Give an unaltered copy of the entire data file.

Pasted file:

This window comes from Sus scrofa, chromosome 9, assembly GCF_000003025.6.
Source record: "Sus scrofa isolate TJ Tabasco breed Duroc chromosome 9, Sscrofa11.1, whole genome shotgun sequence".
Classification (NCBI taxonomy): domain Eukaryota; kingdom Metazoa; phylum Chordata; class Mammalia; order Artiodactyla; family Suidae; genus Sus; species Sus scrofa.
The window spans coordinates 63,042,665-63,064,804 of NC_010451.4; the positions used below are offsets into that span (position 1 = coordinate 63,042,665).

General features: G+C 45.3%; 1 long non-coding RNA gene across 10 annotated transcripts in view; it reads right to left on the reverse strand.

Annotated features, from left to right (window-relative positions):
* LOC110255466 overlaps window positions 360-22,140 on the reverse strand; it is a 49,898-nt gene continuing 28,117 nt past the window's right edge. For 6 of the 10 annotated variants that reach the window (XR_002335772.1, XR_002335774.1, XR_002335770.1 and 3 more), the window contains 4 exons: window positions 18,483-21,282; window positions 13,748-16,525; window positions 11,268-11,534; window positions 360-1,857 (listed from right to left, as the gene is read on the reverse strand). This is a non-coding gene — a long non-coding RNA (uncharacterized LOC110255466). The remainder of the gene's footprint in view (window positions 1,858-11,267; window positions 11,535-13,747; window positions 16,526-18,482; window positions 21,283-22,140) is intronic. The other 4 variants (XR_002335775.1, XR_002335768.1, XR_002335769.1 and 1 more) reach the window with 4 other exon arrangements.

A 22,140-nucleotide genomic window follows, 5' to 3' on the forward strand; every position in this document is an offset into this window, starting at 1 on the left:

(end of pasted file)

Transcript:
This window comes from Sus scrofa, chromosome 9, assembly GCF_000003025.6.
Source record: "Sus scrofa isolate TJ Tabasco breed Duroc chromosome 9, Sscrofa11.1, whole genome shotgun sequence".
Classification (NCBI taxonomy): domain Eukaryota; kingdom Metazoa; phylum Chordata; class Mammalia; order Artiodactyla; family Suidae; genus Sus; species Sus scrofa.
The window spans coordinates 63,042,665-63,064,804 of NC_010451.4; the positions used below are offsets into that span (position 1 = coordinate 63,042,665).

General features: G+C 45.3%; 1 long non-coding RNA gene across 10 annotated transcripts in view; it reads right to left on the reverse strand.

Annotated features, from left to right (window-relative positions):
* LOC110255466 overlaps window positions 360-22,140 on the reverse strand; it is a 49,898-nt gene continuing 28,117 nt past the window's right edge. For 6 of the 10 annotated variants that reach the window (XR_002335772.1, XR_002335774.1, XR_002335770.1 and 3 more), the window contains 4 exons: window positions 18,483-21,282; window positions 13,748-16,525; window positions 11,268-11,534; window positions 360-1,857 (listed from right to left, as the gene is read on the reverse strand). This is a non-coding gene — a long non-coding RNA (uncharacterized LOC110255466). The remainder of the gene's footprint in view (window positions 1,858-11,267; window positions 11,535-13,747; window positions 16,526-18,482; window positions 21,283-22,140) is intronic. The other 4 variants (XR_002335775.1, XR_002335768.1, XR_002335769.1 and 1 more) reach the window with 4 other exon arrangements.

A 22,140-nucleotide genomic window follows, 5' to 3' on the forward strand; every position in this document is an offset into this window, starting at 1 on the left: